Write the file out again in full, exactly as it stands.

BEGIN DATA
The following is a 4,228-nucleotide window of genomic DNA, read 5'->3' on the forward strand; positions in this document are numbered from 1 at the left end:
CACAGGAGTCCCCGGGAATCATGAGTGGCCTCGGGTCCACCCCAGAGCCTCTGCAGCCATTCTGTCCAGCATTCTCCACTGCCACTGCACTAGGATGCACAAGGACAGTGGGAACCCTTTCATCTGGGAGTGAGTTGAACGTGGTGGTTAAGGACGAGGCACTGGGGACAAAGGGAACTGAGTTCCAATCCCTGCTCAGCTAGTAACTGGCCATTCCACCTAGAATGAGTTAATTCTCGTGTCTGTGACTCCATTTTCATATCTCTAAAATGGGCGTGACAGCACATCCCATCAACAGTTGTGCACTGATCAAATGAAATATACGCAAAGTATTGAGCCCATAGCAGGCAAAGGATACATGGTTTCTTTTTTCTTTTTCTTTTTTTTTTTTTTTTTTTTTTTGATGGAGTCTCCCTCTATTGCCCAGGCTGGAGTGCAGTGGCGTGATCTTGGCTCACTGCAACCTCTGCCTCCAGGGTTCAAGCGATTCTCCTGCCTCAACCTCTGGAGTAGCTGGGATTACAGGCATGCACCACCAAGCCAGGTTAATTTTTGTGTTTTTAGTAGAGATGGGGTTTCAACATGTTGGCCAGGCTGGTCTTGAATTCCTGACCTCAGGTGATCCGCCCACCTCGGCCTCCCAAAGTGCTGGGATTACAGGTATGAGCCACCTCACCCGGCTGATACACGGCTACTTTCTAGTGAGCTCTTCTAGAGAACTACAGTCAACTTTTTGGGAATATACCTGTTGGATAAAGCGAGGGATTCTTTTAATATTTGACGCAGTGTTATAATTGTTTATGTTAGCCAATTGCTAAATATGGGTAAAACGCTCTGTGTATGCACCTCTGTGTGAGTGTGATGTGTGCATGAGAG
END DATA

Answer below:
The following is a 4,228-nucleotide window of genomic DNA, read 5'->3' on the forward strand; positions in this document are numbered from 1 at the left end:
CACAGGAGTCCCCGGGAATCATGAGTGGCCTCGGGTCCACCCCAGAGCCTCTGCAGCCATTCTGTCCAGCATTCTCCACTGCCACTGCACTAGGATGCACAAGGACAGTGGGAACCCTTTCATCTGGGAGTGAGTTGAACGTGGTGGTTAAGGACGAGGCACTGGGGACAAAGGGAACTGAGTTCCAATCCCTGCTCAGCTAGTAACTGGCCATTCCACCTAGAATGAGTTAATTCTCGTGTCTGTGACTCCATTTTCATATCTCTAAAATGGGCGTGACAGCACATCCCATCAACAGTTGTGCACTGATCAAATGAAATATACGCAAAGTATTGAGCCCATAGCAGGCAAAGGATACATGGTTTCTTTTTTCTTTTTCTTTTTTTTTTTTTTTTTTTTTTTGATGGAGTCTCCCTCTATTGCCCAGGCTGGAGTGCAGTGGCGTGATCTTGGCTCACTGCAACCTCTGCCTCCAGGGTTCAAGCGATTCTCCTGCCTCAACCTCTGGAGTAGCTGGGATTACAGGCATGCACCACCAAGCCAGGTTAATTTTTGTGTTTTTAGTAGAGATGGGGTTTCAACATGTTGGCCAGGCTGGTCTTGAATTCCTGACCTCAGGTGATCCGCCCACCTCGGCCTCCCAAAGTGCTGGGATTACAGGTATGAGCCACCTCACCCGGCTGATACACGGCTACTTTCTAGTGAGCTCTTCTAGAGAACTACAGTCAACTTTTTGGGAATATACCTGTTGGATAAAGCGAGGGATTCTTTTAATATTTGACGCAGTGTTATAATTGTTTATGTTAGCCAATTGCTAAATATGGGTAAAACGCTCTGTGTATGCACCTCTGTGTGAGTGTGATGTGTGCATGAGAG